The Raccoon Butterflyfish (Chaetodon lunula) is also known as the Crescent-masked Butterflyfish or the Lunule Butterflyfish, is a species of butterflyfish (family Chaetodontidae). It is found in the Indo-Pacific region from East Africa to Ducie, the Hawaiian and the Marquesas Islands, north to southern Japan, south to Lord Howe Island and Rapa Iti, and also in the southeast Atlantic around East London, South Africa. Its length is up to 20 cm (nearly 8 in).
It belongs to the large subgenus Rabdophorus which might warrant recognition as a distinct genus. In this group, its closest relative is probably the very similar Red Sea Raccoon Butterflyfish or Diagonal Butterflyfish (C. lunula). Other close relatives appear to be the Black Butterflyfish (C. flavirostris), Philippine Butterflyfish (C. adiergastos), and perhaps also the unusual Red-tailed Butterflyfish (C. collare). Although the coloration of this group varies quite a lot, they are all largish butterflyfishes with an oval outline, and most have a pattern of ascending oblique stripes on the flanks. Except in the Red-tailed Butterflyfish, there is at least a vestigial form of the "racoon" mask, with a white space between the dark crown and eye areas.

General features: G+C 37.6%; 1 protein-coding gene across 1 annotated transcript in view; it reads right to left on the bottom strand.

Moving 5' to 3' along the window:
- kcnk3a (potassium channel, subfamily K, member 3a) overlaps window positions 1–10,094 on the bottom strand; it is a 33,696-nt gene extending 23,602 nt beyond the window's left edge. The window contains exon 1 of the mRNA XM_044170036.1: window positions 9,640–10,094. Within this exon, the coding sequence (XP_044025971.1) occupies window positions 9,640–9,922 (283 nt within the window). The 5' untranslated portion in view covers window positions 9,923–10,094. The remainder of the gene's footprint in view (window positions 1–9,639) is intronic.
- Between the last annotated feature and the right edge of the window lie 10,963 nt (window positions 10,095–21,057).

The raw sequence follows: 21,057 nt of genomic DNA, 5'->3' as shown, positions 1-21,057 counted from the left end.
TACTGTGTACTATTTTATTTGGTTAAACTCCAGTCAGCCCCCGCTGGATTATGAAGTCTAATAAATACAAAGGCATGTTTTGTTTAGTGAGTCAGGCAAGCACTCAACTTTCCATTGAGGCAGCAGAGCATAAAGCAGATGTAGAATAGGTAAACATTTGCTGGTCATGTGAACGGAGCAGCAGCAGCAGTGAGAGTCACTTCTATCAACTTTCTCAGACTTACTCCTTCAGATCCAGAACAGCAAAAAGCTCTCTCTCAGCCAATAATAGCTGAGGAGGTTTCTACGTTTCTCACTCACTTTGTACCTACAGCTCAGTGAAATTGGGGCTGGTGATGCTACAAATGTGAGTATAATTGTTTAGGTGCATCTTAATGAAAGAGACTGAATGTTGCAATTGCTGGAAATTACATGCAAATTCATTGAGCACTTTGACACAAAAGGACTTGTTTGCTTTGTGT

The raccoon butterflyfish is a nocturnal species that is usually found in pairs or small groups in warm, shallow reef flats of lagoon and seaward reefs, at depths down to 30 m. Juveniles occur among rocks of inner reef flats and in tide pools. Adults feed mainly on nudibranchs, tubeworm tentacles, and other benthic invertebrates, algae and coral polyps. Reproduction is oviparous, with pairs forming during breeding.
The raccoon butterflyfish is generally not aggressive towards other fish, with the exception of lionfish and triggerfish. In captivity, the typical lifespan of a Raccoon Butterflyfish is 5 to 7 years. It has been observed as a beneficial predator of Aiptasia and Majano sea anemones. They will eliminate this nuisance pest within a 2- to 6-week period depending on the anemone population and size of the tank; however, they will eagerly feed on any soft corals and may cause more harm than good for the decoration. In a confined environment, this species is prone to succumbing to "marine ich", infection by the ciliate Cryptocaryon irritans.
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